It is fascinating to see how many of the therapies of our time have much in common, though their language seems to differ. For instance, it is commonplace to say that what we are thinking is very much connected with — and very much affects — our general health. This insight is actually a very old one and is expressed in different forms, some linked to Eastern traditions, some from the classical world and some from Christian spirituality.
We are all only too aware that many of the realities we live in are replete with ugliness, darkness, fear, anxiety and other shadows of the mind. We are also very much aware that we do not deal with them adequately by trying to anaesthetize ourselves against them — something which our contemporary culture is only too ready to help us with. If we are wise, we try to emphasize, as much as possible, those elements of life that at best encourage and strengthen us, or give us a sense of beauty or goodness, or indeed even make us smile.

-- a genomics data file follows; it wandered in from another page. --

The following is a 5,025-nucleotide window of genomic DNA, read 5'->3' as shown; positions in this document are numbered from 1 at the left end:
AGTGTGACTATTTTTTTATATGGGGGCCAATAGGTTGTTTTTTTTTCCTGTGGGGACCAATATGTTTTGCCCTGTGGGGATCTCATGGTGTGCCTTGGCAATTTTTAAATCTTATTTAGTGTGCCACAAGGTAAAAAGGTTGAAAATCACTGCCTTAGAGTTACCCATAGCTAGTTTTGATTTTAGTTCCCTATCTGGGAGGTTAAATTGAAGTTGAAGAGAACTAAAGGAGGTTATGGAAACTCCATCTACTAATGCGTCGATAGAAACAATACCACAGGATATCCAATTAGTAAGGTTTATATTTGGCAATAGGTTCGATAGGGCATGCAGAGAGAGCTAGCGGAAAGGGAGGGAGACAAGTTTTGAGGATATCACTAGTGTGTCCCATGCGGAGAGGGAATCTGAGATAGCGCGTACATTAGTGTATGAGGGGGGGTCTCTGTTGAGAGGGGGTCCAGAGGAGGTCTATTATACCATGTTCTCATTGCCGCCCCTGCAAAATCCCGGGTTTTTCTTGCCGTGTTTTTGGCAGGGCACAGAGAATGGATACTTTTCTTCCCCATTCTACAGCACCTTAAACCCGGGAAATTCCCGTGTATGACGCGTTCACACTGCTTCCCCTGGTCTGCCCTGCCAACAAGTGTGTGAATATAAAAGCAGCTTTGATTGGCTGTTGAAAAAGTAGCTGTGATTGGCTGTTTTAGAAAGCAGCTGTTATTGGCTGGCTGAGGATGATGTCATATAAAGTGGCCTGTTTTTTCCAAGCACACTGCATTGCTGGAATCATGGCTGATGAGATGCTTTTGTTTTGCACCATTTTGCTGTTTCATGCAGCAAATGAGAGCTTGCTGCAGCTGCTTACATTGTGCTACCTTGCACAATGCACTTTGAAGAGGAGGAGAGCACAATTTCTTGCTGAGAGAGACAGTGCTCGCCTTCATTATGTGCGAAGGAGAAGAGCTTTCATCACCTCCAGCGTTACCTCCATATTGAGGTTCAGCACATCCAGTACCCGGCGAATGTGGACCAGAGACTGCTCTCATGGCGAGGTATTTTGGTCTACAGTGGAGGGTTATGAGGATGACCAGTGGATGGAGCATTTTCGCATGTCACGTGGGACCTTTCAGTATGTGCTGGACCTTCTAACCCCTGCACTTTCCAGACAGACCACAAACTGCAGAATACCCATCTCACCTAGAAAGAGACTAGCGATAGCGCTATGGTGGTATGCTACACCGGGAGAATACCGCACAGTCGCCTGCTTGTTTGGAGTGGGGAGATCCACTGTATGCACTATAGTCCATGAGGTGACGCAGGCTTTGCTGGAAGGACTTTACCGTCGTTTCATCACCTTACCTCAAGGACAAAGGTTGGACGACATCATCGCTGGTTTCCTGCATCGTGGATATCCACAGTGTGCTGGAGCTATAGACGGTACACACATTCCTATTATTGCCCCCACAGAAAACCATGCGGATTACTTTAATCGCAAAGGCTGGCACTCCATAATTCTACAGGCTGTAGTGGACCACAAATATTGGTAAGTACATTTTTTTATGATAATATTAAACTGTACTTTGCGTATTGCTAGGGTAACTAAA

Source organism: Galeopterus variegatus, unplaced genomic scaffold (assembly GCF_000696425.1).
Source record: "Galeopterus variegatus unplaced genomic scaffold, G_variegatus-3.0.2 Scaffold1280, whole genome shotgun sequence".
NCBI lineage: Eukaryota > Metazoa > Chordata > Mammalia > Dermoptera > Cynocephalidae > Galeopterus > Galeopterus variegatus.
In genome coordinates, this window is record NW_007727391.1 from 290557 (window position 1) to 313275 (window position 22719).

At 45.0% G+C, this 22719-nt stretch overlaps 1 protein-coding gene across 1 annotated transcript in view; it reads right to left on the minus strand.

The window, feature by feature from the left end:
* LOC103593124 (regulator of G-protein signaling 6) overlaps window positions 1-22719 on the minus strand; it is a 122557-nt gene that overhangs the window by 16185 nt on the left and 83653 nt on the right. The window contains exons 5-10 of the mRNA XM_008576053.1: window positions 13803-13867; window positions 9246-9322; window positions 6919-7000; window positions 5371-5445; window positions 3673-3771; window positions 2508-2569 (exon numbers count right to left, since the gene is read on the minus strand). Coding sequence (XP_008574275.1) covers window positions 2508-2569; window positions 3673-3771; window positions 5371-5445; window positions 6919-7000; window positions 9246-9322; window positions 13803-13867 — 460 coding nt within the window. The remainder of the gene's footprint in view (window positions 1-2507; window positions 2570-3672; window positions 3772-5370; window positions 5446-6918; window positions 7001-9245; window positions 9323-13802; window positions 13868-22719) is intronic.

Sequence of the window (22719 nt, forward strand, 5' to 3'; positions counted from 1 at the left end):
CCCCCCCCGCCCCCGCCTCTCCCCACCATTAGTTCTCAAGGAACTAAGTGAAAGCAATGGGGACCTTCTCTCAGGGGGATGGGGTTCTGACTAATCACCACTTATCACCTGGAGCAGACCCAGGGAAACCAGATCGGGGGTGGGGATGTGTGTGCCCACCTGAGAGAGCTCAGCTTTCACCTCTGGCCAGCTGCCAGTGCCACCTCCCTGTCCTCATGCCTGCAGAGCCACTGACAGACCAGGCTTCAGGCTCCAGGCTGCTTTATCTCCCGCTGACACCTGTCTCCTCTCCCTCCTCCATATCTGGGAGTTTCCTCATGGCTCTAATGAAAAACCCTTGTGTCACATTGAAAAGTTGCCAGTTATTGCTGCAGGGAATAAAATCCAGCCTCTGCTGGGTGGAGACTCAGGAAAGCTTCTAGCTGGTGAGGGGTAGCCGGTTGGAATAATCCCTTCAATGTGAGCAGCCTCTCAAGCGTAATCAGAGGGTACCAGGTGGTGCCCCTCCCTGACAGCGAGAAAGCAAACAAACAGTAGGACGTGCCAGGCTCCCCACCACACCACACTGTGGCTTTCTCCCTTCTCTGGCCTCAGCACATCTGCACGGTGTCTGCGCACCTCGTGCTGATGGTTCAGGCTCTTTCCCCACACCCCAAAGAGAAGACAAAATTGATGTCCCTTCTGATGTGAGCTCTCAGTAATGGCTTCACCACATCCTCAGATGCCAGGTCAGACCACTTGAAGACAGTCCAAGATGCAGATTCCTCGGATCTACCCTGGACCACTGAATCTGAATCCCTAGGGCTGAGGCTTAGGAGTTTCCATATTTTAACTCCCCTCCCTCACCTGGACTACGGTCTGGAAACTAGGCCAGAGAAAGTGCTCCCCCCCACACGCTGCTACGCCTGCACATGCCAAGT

This short simple reflection came to mind because I have just read a letter written a long time ago to a community in what was then — twenty-two centuries ago — a small fishing village at the eastern end of one of the great highways that crossed the Roman Empire — the Via Egnatia. The villagers were among the very first Christians, and they were visited by a brilliant and dynamic leader of the still very new spiritual movement, Paul of Tarsus.
In the course of that letter, Paul wrote what may have been from his own thinking or from one of the many Greek poets and philosophers of the time:
Whatsoever things are true,
Whatsoever things are honest,
whatsoever things are just,
whatsoever things are pure,
whatsoever things are lovely,
whatsoever things are of good report;
if there be any virtue,
and if there be any praise,
Think on these things.
After twenty-two centuries, it’s still a very good idea, don’t you think?